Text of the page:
The wind energy order is an important step towards the realisation of the offshore wind farm that is due to be built 15 km northwest of the East Frisian island of Borkum. Initial construction work is expected to begin next year. The turbines will be built across an area of six square kilometres (equivalent to 850 football pitches) and will generate enough electricity for around 100,000 households by the end of 2012.
"Signing the contract for the supply of the wind turbines is a key step towards realising the Riffgat offshore wind farm. By building alpha ventus, Germany’s first offshore wind farm, EWE paved the way for power generation at sea in Germany. Now with Riffgat we intend to reap the rewards of our pioneering work", explains Dr. Thomas Neuber, Chief Officer of Procurement and Production at EWE. In building and operating Riffgat, EWE and ENOVA want to achieve a new level of quality in the collaboration between the companies along the value chain. This is expected to yield new findings that will help wind energy plants to generate electricity at costs similar to conventional sources and to play an active role in the energy supply system.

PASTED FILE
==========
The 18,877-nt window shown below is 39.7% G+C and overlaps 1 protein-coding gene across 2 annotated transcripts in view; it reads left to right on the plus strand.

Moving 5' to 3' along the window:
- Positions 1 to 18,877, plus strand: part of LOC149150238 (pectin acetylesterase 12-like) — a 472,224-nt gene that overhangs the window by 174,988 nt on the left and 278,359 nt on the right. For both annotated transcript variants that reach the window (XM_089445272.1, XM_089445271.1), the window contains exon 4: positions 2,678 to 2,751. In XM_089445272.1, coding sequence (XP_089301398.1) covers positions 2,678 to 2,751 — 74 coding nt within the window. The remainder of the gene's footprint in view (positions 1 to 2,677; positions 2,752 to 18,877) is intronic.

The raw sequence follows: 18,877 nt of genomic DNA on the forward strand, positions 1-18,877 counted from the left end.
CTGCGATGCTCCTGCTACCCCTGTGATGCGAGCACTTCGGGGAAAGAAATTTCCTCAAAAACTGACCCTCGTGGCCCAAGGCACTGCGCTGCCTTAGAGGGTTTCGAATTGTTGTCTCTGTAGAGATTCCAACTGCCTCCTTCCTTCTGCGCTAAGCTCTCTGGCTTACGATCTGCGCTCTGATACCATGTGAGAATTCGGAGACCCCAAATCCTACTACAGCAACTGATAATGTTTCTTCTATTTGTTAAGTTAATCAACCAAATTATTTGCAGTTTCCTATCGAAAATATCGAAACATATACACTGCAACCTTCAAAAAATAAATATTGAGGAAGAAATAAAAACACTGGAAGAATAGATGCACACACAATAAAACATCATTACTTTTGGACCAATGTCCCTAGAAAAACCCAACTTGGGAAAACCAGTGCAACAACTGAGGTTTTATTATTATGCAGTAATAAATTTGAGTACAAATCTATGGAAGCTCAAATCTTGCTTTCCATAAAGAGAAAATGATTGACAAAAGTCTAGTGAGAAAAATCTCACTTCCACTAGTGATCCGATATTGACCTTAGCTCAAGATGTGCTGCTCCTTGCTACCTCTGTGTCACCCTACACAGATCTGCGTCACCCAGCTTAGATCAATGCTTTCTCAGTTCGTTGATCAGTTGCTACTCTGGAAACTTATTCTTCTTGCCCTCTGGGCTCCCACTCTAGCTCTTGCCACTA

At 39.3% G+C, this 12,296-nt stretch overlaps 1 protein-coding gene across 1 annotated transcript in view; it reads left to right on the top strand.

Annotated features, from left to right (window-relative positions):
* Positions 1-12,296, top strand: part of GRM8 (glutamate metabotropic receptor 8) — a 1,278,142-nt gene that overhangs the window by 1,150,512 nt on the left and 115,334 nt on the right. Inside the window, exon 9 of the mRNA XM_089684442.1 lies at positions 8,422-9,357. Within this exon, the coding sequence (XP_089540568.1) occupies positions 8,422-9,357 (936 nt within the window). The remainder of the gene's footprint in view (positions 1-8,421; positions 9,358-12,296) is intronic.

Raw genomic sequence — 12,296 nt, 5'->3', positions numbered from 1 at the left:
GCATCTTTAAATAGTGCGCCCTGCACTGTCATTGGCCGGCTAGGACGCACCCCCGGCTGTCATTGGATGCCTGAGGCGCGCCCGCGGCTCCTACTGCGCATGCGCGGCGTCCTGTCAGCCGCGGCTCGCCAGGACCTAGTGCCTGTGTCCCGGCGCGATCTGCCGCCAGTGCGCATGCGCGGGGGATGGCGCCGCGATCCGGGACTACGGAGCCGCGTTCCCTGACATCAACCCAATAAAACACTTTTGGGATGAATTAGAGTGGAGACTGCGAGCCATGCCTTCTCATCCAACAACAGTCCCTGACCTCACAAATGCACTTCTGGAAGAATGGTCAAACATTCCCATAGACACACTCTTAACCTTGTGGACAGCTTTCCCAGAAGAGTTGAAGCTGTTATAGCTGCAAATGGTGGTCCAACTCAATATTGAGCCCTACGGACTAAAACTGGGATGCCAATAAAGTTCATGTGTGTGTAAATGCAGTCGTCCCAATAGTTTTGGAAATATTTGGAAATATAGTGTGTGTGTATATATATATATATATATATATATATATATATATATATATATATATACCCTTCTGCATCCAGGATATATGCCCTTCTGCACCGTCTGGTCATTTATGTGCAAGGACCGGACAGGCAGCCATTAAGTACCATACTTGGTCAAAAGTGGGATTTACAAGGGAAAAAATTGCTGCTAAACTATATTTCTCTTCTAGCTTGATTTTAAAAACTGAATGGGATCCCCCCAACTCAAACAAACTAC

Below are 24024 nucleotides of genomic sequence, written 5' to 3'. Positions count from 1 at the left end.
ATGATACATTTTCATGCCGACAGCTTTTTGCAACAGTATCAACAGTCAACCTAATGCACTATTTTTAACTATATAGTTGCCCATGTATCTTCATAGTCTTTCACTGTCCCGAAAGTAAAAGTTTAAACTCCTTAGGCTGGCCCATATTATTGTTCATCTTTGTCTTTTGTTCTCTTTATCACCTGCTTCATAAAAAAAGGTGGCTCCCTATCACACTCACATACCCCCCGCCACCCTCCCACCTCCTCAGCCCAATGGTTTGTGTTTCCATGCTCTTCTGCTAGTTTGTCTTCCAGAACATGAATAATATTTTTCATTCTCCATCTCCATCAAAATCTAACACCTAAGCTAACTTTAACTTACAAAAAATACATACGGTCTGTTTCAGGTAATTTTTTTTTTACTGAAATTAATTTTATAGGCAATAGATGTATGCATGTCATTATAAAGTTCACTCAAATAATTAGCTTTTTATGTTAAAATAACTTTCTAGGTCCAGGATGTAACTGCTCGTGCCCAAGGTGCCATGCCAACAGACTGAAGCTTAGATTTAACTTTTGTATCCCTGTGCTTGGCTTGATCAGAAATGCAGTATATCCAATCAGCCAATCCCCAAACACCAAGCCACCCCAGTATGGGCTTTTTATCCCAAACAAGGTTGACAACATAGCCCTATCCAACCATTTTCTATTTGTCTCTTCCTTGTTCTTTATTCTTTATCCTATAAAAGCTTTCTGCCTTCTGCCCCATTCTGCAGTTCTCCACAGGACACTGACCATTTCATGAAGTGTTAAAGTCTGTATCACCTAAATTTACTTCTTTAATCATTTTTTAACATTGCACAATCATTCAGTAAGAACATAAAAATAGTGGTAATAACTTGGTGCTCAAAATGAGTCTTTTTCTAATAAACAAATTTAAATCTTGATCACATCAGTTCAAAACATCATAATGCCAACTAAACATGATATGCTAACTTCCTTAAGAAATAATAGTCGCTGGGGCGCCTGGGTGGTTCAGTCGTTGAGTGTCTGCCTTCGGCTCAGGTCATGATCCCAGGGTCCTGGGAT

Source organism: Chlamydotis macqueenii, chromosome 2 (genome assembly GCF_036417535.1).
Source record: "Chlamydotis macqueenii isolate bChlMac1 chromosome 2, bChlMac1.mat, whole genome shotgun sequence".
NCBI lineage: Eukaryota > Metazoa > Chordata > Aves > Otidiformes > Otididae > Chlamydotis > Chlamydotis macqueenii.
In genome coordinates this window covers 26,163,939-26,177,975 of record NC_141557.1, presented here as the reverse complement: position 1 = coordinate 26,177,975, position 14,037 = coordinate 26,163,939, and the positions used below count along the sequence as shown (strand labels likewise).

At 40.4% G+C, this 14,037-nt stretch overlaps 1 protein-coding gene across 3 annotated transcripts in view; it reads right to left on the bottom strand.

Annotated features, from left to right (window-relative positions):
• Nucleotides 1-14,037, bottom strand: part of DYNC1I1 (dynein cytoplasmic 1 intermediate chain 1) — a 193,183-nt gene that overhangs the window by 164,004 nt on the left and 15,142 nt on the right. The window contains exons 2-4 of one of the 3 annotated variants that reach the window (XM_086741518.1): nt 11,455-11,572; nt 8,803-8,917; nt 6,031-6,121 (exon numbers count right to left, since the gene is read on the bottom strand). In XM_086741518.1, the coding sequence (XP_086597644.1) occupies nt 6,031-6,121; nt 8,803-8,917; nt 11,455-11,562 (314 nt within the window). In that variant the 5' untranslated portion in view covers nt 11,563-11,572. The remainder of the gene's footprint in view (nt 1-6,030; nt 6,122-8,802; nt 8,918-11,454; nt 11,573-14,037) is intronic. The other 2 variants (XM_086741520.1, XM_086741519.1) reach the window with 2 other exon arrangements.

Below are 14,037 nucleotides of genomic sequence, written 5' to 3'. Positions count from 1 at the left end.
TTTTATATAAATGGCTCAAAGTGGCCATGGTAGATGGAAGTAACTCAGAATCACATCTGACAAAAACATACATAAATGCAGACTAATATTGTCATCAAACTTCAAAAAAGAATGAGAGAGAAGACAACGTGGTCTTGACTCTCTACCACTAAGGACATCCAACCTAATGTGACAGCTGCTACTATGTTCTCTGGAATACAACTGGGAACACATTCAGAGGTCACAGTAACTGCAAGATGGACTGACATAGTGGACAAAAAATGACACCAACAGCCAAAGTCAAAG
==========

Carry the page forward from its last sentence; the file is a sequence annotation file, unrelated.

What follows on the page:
With an installed offshore capacity of more than 1,000 MW, Siemens is the leading manufacturer of wind power facilities for use at sea. "Offshore wind energy is now finally picking up speed in Germany too", says René Umlauft, CEO of the Renewable Energy division at Siemens. "Riffgat will be one of the first commercial wind energy plants in German territorial waters. Together with EWE and ENOVA we are taking a leap forward for Germany in the development of environmentally friendly and sustainable energy supply."
From a technical perspective, the large-scale project is highly sophisticated: the wind turbines will be anchored to the seabed using what are known as monopiles. This type of foundation has often been used before in the North Sea and the Baltic Sea, but not in the way planned here. In the Riffgat wind farm a special type of junction is to be tested between the foundation and the wind turbine. By building Riffgat, EWE and ENOVA want to experiment with this concept and, in doing so, use an environmentally friendly method of anchoring the turbines.
Initial planning permission has been granted for the Riffgat offshore wind farm. EWE and ENOVA have submitted an application for permission to construct and operate the facilities and are expecting approval in the second half of the year.